“I can’t sing in tune, I can’t write well, I have a funny nose, I’m too short, too slow, too impatient with people who are (dis)organized, too shy, too loud, too mopey, too chatty, too distracted, too emotional, chubby, clumsy, bossy, nosy, wussy, and allergic to people who love competitive sports.” I am a colorful person.

· Even more than acknowledging my weaknesses, I will give thanks for them. “Ha ha!” I say to my pride. As Jeremy Taylor (1613-1667) writes, “Give God thanks for every weakness, fault, and imperfection you have. Accept it as a favor of God, an instrument to resist pride and nurse humility. Remember, if God has chosen to shrink your swelling pride, he has made it that much easier for you to enter in through the narrow way.”

· In humility I concede that I have failed and will probably fail in the future. So be it. Cheers! But thank God again, my failures don’t rule me. They are not the end of the world (though they're sneaky and make me believe that life as we know it has officially come to an end).

· In humility I recognize that I need others to succeed. My flesh wants to refute this—“I don’t need him and certainly not her, I can do it on my own”—but I will simply ignore my flesh, or better yet, mortify it. With confidence I can start inviting others into my life and receive their wisdom, input, correction and practical help, even when I feel that I should already know how to do it. Besides, the "I feel like I should already know how to do it" feeling usually puts me into a grumpy mood. . . .

· In humility I recognize that some of my wounds—caused by rejection, loneliness, failure, embarrassment—should not be bandaged over as fast as possible. The wounds are there, often “to be a listening post, a chance to exit the small confines of a self-defined world and enter the spaciousness of a God-defined world.” So says Eugene Peterson in his wonderful middle-sized book, Subversive Spirituality, right on page 160.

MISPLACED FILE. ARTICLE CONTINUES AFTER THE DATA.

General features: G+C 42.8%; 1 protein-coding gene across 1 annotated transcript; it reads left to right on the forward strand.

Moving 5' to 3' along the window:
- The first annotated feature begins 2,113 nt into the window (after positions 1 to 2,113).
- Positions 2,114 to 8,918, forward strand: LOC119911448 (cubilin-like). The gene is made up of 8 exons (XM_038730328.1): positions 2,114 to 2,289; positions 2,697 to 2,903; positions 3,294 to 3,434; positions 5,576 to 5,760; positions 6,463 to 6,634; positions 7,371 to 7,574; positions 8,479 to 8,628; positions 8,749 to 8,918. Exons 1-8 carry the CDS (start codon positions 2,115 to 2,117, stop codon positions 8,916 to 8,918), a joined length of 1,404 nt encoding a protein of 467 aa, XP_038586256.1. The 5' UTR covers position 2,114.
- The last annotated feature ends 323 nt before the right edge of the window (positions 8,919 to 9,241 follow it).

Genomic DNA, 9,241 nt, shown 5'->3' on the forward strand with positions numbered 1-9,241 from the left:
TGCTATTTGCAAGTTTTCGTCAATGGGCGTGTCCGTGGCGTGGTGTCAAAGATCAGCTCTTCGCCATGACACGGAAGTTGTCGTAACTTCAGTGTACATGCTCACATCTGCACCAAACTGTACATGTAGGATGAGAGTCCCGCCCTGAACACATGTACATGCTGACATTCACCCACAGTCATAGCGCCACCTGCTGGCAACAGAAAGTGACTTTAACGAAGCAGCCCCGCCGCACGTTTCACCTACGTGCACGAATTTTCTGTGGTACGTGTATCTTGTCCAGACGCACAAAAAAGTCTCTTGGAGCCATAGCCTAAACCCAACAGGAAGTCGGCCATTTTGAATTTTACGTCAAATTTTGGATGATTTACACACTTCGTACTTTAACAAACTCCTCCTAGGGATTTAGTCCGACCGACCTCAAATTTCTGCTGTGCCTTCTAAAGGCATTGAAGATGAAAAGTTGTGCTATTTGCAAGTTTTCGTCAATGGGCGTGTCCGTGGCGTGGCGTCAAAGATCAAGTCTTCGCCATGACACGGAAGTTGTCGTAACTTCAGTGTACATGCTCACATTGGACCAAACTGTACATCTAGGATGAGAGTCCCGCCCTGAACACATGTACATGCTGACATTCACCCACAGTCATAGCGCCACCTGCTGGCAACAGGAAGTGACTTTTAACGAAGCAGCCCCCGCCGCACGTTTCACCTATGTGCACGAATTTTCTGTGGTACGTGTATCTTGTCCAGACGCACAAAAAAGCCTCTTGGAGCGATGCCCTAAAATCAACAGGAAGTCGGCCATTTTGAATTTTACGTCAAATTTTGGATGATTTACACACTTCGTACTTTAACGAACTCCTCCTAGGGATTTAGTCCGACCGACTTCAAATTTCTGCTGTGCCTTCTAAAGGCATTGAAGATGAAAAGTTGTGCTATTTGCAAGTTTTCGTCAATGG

· Finally, in humility I remind myself always that Jesus Christ is my Good Shepherd. He is God and I, thank God, am not. And because He is the God who made me He knows how to take care of me. Really. As my Creator and Redeemer, King and Lover of my soul, he finally secures my identity and calling. He alone can make my soul well. To him first I go for comfort and healing. He only can truly, deeply save me--not my spouse, not my parents, not my friends or mentor, not anybody with a lot of money or smart brains or problem-solving super powers.
By day and by night my Good Shepherd Jesus never falls asleep on me, and remembering this helps me sleep sweetly at night.

5 comments:

The Aesthetic Elevator said...

Important concepts. Looking forward to the rest of the series. The ideas and ideals properly fly in the face of how artists viewed themselves — and how the public viewed artists — over my own lifetime (and probably over the last couple century too).

Pam Howell said...

David:

thank you for the time you invested in this. I appreciate your words and wisdom. Can I refer people to this from my blog site, http://www.willowcreek.com/worshiparts/?

Pam

w. david o. taylor said...

Thanks, Pam. That looks great. It's fun to peek in to what y'all are thinking and doing at Willow Creek. Good stuff.

Christian Performers said...

What a great series. I love the line "Now the problem with humility is that you don’t get much credit for doing it right."
We'll link to this from our blog at http://christianperformers.blogspot.com/
God Bless.

edtsch said...

Good stuff, David. I'm just finally reading through these now!